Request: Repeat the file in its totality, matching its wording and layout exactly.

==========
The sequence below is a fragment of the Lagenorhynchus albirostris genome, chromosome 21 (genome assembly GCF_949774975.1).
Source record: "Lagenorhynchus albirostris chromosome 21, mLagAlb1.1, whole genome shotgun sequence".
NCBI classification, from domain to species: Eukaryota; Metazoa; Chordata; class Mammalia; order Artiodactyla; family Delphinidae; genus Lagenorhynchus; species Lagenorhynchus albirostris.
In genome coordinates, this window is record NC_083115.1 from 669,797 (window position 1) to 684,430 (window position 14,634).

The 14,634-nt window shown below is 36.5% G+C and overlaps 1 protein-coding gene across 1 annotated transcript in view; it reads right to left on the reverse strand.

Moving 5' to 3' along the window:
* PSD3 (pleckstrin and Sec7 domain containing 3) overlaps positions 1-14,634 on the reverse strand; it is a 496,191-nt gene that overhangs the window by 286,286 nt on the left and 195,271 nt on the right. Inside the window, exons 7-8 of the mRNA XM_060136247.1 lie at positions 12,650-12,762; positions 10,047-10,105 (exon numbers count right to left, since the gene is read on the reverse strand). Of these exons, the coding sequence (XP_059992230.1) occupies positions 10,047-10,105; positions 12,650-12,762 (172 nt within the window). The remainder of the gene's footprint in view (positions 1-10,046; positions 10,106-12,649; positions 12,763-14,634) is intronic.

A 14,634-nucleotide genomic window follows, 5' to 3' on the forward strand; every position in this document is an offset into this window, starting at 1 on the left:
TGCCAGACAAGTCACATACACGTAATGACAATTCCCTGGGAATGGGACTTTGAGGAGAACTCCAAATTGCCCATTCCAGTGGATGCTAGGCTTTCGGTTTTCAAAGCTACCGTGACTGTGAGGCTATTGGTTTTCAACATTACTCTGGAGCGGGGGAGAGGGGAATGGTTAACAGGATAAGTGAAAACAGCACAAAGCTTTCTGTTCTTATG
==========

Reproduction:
The sequence below is a fragment of the Lagenorhynchus albirostris genome, chromosome 21 (genome assembly GCF_949774975.1).
Source record: "Lagenorhynchus albirostris chromosome 21, mLagAlb1.1, whole genome shotgun sequence".
NCBI classification, from domain to species: Eukaryota; Metazoa; Chordata; class Mammalia; order Artiodactyla; family Delphinidae; genus Lagenorhynchus; species Lagenorhynchus albirostris.
In genome coordinates, this window is record NC_083115.1 from 669,797 (window position 1) to 684,430 (window position 14,634).

The 14,634-nt window shown below is 36.5% G+C and overlaps 1 protein-coding gene across 1 annotated transcript in view; it reads right to left on the reverse strand.

Moving 5' to 3' along the window:
* PSD3 (pleckstrin and Sec7 domain containing 3) overlaps positions 1-14,634 on the reverse strand; it is a 496,191-nt gene that overhangs the window by 286,286 nt on the left and 195,271 nt on the right. Inside the window, exons 7-8 of the mRNA XM_060136247.1 lie at positions 12,650-12,762; positions 10,047-10,105 (exon numbers count right to left, since the gene is read on the reverse strand). Of these exons, the coding sequence (XP_059992230.1) occupies positions 10,047-10,105; positions 12,650-12,762 (172 nt within the window). The remainder of the gene's footprint in view (positions 1-10,046; positions 10,106-12,649; positions 12,763-14,634) is intronic.

A 14,634-nucleotide genomic window follows, 5' to 3' on the forward strand; every position in this document is an offset into this window, starting at 1 on the left:
TGCCAGACAAGTCACATACACGTAATGACAATTCCCTGGGAATGGGACTTTGAGGAGAACTCCAAATTGCCCATTCCAGTGGATGCTAGGCTTTCGGTTTTCAAAGCTACCGTGACTGTGAGGCTATTGGTTTTCAACATTACTCTGGAGCGGGGGAGAGGGGAATGGTTAACAGGATAAGTGAAAACAGCACAAAGCTTTCTGTTCTTATG